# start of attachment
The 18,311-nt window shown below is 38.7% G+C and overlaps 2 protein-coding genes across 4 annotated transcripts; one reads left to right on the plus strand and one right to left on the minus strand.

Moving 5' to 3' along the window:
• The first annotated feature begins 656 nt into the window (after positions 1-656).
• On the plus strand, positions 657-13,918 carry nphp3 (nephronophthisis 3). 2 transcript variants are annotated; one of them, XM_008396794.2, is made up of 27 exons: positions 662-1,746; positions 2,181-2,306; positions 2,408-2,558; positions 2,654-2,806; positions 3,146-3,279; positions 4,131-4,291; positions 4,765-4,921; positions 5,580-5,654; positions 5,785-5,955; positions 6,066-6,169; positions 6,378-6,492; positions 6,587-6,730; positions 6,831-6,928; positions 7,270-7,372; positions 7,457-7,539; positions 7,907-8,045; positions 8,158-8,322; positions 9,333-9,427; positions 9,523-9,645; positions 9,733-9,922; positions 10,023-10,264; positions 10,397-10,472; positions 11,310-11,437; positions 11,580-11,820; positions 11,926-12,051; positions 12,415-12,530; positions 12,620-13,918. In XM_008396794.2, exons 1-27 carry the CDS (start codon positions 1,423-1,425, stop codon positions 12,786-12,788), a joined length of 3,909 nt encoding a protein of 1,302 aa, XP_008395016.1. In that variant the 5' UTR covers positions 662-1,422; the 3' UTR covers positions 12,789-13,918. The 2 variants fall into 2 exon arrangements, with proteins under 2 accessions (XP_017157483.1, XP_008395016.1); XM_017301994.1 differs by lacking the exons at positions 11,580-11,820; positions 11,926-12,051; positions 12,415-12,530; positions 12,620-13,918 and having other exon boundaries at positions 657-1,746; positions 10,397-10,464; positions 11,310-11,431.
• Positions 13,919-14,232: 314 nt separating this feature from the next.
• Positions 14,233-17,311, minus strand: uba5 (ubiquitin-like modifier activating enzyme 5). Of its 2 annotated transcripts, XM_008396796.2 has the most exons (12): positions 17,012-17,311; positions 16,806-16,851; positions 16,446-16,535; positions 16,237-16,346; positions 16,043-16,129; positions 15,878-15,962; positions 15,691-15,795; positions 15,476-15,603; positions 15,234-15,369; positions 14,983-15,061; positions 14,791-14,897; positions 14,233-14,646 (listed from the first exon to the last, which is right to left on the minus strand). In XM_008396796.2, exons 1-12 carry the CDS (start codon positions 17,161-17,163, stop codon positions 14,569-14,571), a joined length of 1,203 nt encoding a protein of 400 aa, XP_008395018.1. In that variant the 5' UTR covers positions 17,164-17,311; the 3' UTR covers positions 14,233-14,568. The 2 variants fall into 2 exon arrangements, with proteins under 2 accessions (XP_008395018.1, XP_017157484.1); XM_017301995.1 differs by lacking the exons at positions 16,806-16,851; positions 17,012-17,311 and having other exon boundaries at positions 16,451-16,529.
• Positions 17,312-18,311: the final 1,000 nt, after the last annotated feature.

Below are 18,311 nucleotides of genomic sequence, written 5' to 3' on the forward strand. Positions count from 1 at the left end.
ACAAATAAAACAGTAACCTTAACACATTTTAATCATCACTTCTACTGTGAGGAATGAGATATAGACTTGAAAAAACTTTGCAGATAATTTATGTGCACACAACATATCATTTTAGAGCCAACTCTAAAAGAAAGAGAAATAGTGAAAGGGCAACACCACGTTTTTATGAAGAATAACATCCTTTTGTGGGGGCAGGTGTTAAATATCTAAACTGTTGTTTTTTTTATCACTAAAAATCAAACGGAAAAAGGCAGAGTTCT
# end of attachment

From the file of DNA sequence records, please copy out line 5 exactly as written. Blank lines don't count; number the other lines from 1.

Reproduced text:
• Positions 13,919-14,232: 314 nt separating this feature from the next.